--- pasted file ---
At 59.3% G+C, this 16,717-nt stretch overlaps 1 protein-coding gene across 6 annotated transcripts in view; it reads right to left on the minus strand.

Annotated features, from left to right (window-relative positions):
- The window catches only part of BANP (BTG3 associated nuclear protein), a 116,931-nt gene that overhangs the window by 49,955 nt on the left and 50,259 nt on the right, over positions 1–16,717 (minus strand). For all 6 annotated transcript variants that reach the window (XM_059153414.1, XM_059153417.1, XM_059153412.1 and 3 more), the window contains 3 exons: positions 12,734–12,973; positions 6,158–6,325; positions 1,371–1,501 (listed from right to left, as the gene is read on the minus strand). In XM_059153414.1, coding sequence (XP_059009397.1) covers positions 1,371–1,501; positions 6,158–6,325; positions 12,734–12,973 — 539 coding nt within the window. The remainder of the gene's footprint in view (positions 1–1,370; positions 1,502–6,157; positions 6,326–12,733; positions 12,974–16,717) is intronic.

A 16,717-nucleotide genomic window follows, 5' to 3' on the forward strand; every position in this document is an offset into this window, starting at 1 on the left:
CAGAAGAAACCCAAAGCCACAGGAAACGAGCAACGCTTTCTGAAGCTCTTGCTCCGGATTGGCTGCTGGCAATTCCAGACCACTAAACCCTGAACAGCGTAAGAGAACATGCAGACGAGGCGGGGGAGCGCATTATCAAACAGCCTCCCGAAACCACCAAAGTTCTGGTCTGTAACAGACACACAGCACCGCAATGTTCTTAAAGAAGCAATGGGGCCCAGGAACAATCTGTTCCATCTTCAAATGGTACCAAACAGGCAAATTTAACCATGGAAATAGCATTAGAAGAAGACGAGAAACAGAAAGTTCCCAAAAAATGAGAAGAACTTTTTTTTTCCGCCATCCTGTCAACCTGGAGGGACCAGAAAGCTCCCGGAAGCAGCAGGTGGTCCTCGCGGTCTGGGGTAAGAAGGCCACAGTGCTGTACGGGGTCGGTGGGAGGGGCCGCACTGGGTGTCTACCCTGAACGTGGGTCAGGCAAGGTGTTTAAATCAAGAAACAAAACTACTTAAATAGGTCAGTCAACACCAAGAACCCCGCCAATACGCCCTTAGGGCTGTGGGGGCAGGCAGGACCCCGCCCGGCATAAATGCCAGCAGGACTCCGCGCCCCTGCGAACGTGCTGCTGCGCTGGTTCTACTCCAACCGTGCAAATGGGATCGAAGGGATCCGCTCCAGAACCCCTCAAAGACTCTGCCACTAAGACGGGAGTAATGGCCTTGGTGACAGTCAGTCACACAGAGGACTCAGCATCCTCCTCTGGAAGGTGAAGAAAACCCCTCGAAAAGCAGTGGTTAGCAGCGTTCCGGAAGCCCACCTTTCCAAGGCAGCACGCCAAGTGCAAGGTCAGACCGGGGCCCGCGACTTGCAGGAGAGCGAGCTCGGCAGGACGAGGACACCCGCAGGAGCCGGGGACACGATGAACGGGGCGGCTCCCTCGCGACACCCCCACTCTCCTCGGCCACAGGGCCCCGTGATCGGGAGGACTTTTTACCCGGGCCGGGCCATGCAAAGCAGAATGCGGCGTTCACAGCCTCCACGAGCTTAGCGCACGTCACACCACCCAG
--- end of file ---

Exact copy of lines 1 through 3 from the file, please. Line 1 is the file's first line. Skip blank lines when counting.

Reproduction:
At 59.3% G+C, this 16,717-nt stretch overlaps 1 protein-coding gene across 6 annotated transcripts in view; it reads right to left on the minus strand.

Annotated features, from left to right (window-relative positions):
- The window catches only part of BANP (BTG3 associated nuclear protein), a 116,931-nt gene that overhangs the window by 49,955 nt on the left and 50,259 nt on the right, over positions 1–16,717 (minus strand). For all 6 annotated transcript variants that reach the window (XM_059153414.1, XM_059153417.1, XM_059153412.1 and 3 more), the window contains 3 exons: positions 12,734–12,973; positions 6,158–6,325; positions 1,371–1,501 (listed from right to left, as the gene is read on the minus strand). In XM_059153414.1, coding sequence (XP_059009397.1) covers positions 1,371–1,501; positions 6,158–6,325; positions 12,734–12,973 — 539 coding nt within the window. The remainder of the gene's footprint in view (positions 1–1,370; positions 1,502–6,157; positions 6,326–12,733; positions 12,974–16,717) is intronic.